Linux Terminal Prompt

This weekend change your colors.

OK start changing the color of the Linux Terminal Prompt at least.

Well there are four prompts named as PS1, PS2, PS3 and PS4. But lets just focus on PS1 for simplicity.

For changing your PS1 for the current session just type –

PS1=”whatever you want to change to” 

and press Enter.

To change your PS1, permanently, you need to edit the bash config file (/etc/bashrc for root and /home/username/.bashrc for local user), just add the PS1 command into the bash config file.

To know your current PS1 just type echo $PS1

Bash allows these prompt strings to be customized by inserting a number of backslash-escaped special characters that are decoded as follows:

\a : an ASCII bell character (07) 
\d : the date in “Weekday Month Date” format (“Tue May 26”) 
\D{format} : the format is passed to strftime(3) and the result is inserted into the prompt string; an empty format results in a locale-specific time representation. The braces are required 
\e : an ASCII escape character (033) 
\h : the hostname up to the first ‘.’ 
\H : the hostname 
\j : the number of jobs currently managed by the shell 
\l : the basename of the shell’s terminal device name 
\n : newline 
\r : carriage return 
\s : the name of the shell, the basename of $0 (the portion following the final slash) 
\t : the current time in 24-hour HH:MM:SS format 
\T : the current time in 12-hour HH:MM:SS format 
\@ : the current time in 12-hour am/pm format 
\A : the current time in 24-hour HH:MM format 
\u : the username of the current user 
\v : the version of bash (e.g., 2.00) 
\V : the release of bash, version + patch level (e.g., 2.00.0) 
\w : the current working directory, with $HOME abbreviated with a tilde 
\W : the basename of the current working directory, with $HOME abbreviated with a tilde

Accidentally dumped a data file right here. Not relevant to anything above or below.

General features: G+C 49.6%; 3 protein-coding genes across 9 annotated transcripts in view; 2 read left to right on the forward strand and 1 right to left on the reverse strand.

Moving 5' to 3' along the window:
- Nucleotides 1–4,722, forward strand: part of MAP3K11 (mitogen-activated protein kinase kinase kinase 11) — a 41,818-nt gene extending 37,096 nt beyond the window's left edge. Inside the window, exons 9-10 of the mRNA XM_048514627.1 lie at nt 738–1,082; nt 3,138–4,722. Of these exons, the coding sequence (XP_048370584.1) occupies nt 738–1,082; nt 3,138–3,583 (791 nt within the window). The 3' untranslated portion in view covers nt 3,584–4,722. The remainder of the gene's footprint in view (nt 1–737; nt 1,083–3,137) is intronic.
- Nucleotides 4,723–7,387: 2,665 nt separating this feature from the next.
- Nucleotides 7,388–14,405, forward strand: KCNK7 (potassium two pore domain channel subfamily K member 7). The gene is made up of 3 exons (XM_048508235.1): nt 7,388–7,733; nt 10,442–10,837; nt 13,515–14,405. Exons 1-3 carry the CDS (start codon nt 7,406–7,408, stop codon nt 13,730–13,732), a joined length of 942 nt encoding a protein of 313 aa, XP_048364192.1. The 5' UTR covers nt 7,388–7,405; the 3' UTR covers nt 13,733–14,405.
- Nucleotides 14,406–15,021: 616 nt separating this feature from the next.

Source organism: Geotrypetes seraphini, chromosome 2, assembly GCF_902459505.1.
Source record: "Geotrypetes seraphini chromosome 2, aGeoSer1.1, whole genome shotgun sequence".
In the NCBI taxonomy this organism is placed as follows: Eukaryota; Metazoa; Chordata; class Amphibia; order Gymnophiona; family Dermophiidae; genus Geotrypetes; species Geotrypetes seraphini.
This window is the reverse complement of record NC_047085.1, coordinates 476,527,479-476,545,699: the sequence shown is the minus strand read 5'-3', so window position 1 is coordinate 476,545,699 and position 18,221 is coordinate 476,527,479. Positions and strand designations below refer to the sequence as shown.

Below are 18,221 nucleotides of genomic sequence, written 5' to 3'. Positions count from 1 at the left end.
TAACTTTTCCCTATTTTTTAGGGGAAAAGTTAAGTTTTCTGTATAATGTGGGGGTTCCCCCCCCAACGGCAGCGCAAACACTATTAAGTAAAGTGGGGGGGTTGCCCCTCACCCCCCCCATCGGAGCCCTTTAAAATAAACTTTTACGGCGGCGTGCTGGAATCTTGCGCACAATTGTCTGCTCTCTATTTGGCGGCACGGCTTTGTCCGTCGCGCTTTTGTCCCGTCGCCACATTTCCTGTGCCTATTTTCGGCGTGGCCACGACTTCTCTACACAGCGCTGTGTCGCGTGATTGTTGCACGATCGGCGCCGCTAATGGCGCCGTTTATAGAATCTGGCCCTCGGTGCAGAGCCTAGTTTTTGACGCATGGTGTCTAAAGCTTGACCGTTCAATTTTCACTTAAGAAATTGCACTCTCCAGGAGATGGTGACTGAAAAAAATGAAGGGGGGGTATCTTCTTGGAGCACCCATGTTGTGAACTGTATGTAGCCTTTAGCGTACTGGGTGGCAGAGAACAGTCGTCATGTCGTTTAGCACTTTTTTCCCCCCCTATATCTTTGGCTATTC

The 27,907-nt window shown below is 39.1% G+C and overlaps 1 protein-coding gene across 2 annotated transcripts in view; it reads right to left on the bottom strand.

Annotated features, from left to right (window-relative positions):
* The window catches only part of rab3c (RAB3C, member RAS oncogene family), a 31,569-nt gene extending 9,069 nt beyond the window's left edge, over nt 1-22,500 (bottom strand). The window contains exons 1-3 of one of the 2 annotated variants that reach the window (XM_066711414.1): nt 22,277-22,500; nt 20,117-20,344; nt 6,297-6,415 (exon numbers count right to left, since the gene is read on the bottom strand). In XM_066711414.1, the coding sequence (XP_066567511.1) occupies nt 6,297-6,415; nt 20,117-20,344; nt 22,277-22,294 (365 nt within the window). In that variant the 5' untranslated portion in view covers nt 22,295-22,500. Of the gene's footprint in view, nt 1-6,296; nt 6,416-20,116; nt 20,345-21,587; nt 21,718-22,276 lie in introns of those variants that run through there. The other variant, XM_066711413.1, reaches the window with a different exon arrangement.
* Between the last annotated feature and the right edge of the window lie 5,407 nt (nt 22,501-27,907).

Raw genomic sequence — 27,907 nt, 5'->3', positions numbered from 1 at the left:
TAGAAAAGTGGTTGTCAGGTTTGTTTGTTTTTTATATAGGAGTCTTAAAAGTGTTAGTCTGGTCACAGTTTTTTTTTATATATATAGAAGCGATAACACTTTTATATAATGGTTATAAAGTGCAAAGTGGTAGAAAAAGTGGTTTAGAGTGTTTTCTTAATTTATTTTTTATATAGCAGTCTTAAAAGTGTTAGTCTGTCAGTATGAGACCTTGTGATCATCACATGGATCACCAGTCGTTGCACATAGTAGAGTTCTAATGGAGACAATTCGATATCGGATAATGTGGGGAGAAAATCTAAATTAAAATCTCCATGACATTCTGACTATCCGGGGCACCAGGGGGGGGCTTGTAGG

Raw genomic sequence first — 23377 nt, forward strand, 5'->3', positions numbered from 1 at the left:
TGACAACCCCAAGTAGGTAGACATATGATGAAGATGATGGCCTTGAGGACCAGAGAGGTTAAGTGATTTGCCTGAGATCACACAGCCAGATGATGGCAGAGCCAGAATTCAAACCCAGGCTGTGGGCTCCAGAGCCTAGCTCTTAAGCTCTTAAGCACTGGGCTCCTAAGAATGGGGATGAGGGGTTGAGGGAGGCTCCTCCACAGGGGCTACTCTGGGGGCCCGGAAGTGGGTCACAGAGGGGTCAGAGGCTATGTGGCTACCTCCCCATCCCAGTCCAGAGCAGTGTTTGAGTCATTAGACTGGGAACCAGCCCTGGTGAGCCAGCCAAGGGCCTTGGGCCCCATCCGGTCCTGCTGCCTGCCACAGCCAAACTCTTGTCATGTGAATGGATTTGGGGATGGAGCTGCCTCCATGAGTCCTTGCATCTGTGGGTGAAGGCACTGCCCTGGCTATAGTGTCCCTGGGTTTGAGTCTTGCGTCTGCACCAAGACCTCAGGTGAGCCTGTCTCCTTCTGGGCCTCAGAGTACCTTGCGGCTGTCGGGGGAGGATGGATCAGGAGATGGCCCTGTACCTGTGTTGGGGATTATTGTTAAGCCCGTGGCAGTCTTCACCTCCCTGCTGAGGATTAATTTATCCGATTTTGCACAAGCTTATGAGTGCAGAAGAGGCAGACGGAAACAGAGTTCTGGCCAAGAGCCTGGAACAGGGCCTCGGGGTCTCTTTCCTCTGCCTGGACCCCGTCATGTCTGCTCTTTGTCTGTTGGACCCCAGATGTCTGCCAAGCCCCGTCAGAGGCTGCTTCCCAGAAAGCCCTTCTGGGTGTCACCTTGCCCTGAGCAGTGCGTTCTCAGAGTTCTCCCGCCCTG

\! : the history number of this command 
\# : the command number of this command 
\$ : if the effective UID is 0, a #, otherwise a $ 
\nnn : the character corresponding to the octal number nnn 
\\ : a backslash 
\[ : begin a sequence of non-printing characters, which could be used to embed a terminal control sequence into the prompt 
\] : end a sequence of non-printing characters 

You can also use color codes within the prompt. Here is the list of colors I found over Internet.

# Reset 
Color_Off=’\e[0m’ # Text Reset 

# Regular Colors 
Black=’\e[0;30m’ # Black 
Red=’\e[0;31m’ # Red 
Green=’\e[0;32m’ # Green 
Yellow=’\e[0;33m’ # Yellow 
Blue=’\e[0;34m’ # Blue 
Purple=’\e[0;35m’ # Purple 
Cyan=’\e[0;36m’ # Cyan 
White=’\e[0;37m’ # White 

# Bold 
BBlack=’\e[1;30m’ # Black 
BRed=’\e[1;31m’ # Red 
BGreen=’\e[1;32m’ # Green 
BYellow=’\e[1;33m’ # Yellow 
BBlue=’\e[1;34m’ # Blue 
BPurple=’\e[1;35m’ # Purple 
BCyan=’\e[1;36m’ # Cyan 
BWhite=’\e[1;37m’ # White 

# Underline 
UBlack=’\e[4;30m’ # Black 
URed=’\e[4;31m’ # Red 
UGreen=’\e[4;32m’ # Green 
UYellow=’\e[4;33m’ # Yellow 
UBlue=’\e[4;34m’ # Blue 
UPurple=’\e[4;35m’ # Purple 
UCyan=’\e[4;36m’ # Cyan 
UWhite=’\e[4;37m’ # White 

# Background 
On_Black=’\e[40m’ # Black 
On_Red=’\e[41m’ # Red 
On_Green=’\e[42m’ # Green 
On_Yellow=’\e[43m’ # Yellow 
On_Blue=’\e[44m’ # Blue 
On_Purple=’\e[45m’ # Purple 
On_Cyan=’\e[46m’ # Cyan 
On_White=’\e[47m’ # White 

# High Intensty 
IBlack=’\e[0;90m’ # Black 
IRed=’\e[0;91m’ # Red 
IGreen=’\e[0;92m’ # Green 
IYellow=’\e[0;93m’ # Yellow 
IBlue=’\e[0;94m’ # Blue 
IPurple=’\e[0;95m’ # Purple 
ICyan=’\e[0;96m’ # Cyan 
IWhite=’\e[0;97m’ # White 

# Bold High Intensty 
BIBlack=’\e[1;90m’ # Black 
BIRed=’\e[1;91m’ # Red 
BIGreen=’\e[1;92m’ # Green 
BIYellow=’\e[1;93m’ # Yellow 
BIBlue=’\e[1;94m’ # Blue 
BIPurple=’\e[1;95m’ # Purple 
BICyan=’\e[1;96m’ # Cyan 
BIWhite=’\e[1;97m’ # White 

# High Intensty backgrounds 
On_IBlack=’\e[0;100m’ # Black 
On_IRed=’\e[0;101m’ # Red 
On_IGreen=’\e[0;102m’ # Green 
On_IYellow=’\e[0;103m’ # Yellow 
On_IBlue=’\e[0;104m’ # Blue 
On_IPurple=’\e[10;95m’ # Purple 
On_ICyan=’\e[0;106m’ # Cyan 
On_IWhite=’\e[0;107m’ # White 

Here is a very simple prompt I have changed using the colors. Feel free to hit and try.

Do “like” Network NUTS Facebook Page.

Changing Linux Prompt

Changing Linux Prompt

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